“The doctor said, ‘You bombard this kid with people, places and things,’” Valentine said.

Both Erp and Valentine said their biggest challenges are not in raising a child with autism, rather it is in educating the public and changing people’s perceptions. Valentine said she wanted her son, who does not speak, to have friends and not to be bullied. 

“When I was in school, the kids with disabilities went into the elevator and you never saw them again,” Valentine said.

When Jack was in third grade, Valentine began going into the schools to speak to students.

“I think the more the kids are aware of it and can understand it, the better,” Erp said. “It’s not raising him or teaching him things, it’s teaching the world. They just struggle with communication and how to respond. They struggle with eye contact and how to respond.”

While Jack was in high school, Valentine said she asked educators if there were any students who would want to do a project and work with her son. She said 48 students volunteered the first year.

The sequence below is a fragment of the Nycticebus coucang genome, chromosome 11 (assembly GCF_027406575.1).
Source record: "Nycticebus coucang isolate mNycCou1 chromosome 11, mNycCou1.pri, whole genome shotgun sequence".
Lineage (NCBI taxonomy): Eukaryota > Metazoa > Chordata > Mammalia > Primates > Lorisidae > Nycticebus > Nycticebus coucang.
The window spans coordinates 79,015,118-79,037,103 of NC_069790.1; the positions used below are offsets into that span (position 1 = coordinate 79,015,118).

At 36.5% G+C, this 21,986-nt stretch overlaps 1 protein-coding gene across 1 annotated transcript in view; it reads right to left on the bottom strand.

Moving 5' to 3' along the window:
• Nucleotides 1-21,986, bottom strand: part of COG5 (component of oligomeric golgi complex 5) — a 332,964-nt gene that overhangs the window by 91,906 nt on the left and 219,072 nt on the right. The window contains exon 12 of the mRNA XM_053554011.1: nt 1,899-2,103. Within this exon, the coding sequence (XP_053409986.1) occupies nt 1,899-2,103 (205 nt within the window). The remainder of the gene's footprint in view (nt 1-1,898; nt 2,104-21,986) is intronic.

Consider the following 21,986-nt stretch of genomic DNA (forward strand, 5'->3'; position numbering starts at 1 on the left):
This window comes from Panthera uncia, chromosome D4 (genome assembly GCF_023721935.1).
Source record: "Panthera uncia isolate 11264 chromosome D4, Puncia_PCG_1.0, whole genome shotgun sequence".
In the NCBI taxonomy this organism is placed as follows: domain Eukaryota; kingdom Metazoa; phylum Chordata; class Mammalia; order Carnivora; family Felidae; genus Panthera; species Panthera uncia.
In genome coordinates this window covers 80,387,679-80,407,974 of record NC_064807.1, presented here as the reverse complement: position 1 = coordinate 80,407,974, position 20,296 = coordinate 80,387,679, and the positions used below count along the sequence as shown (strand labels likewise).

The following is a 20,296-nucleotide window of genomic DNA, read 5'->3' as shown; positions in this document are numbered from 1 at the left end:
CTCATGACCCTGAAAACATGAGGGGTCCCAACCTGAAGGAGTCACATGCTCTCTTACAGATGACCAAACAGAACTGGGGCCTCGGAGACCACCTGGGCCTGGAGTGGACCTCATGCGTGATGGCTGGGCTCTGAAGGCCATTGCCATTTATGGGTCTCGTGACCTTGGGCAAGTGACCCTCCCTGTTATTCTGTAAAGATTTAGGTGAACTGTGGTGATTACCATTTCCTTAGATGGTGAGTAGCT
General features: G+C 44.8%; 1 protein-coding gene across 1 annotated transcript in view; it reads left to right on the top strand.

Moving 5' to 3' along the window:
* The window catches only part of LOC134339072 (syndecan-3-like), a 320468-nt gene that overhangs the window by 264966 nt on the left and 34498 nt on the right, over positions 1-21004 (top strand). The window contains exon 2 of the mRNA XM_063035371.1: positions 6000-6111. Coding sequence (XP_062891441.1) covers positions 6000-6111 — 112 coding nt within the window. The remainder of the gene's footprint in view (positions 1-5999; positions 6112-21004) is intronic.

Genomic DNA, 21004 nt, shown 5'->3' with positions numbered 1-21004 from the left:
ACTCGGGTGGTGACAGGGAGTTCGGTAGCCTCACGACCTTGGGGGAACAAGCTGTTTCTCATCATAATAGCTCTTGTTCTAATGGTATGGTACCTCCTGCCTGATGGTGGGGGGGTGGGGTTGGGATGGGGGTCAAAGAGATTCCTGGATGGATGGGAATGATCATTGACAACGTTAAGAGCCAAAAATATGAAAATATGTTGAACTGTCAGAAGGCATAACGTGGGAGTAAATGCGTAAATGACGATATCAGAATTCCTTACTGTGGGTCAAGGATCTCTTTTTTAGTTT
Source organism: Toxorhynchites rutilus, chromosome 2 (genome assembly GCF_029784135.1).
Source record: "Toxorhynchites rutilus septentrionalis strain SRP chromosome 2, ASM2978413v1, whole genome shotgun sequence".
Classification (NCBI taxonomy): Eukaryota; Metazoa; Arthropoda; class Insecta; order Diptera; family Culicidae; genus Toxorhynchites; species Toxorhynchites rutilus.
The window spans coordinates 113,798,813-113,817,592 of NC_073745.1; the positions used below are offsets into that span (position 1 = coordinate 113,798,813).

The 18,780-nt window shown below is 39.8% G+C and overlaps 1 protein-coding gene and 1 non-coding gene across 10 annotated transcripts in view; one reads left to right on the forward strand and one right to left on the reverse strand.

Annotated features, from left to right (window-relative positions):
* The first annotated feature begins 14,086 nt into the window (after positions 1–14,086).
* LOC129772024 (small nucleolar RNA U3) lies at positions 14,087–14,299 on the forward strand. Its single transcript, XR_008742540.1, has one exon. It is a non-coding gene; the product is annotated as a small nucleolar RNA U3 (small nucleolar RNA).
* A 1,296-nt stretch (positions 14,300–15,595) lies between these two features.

“We continued this until he was 18. We went through 184 students at East Peoria High,” Valentine said.

One of the students brought her boyfriend Jason Gambill with her while she visited Jack. Gambill is now the District 86 Superintendent of Special Education.

“It made a huge difference in Jack’s life. He’s made a pretty big impact on people,” Valentine said.

Jack graduated in 2009 and now works part-time at EPIC, formerly PARC.

“He has chores and things he has to do, but he still needs help,” Valentine said.

Valentine said those with autism have a lot of anxiety and about 50 percent cannot speak. 

“Autism is a socially debilitating disorder where they do not know what to say, or they can’t say it,” Valentine said. “Imagine you don’t know what’s going to happen in an hour to you. He lives this 24/7.”

Valentine said her son is sensitive to sounds and smells. Erp said some autistic children have diet and emotional issues, but she said she does not have these struggles with her own son.

“From my personal experience, he is not my struggle. It’s educating the public about him. He’s super sweet and a great joy. I get a little emotional about it,” Erp said.

As most parents want for their children, Valentine said, “We want them to be happy and independent.”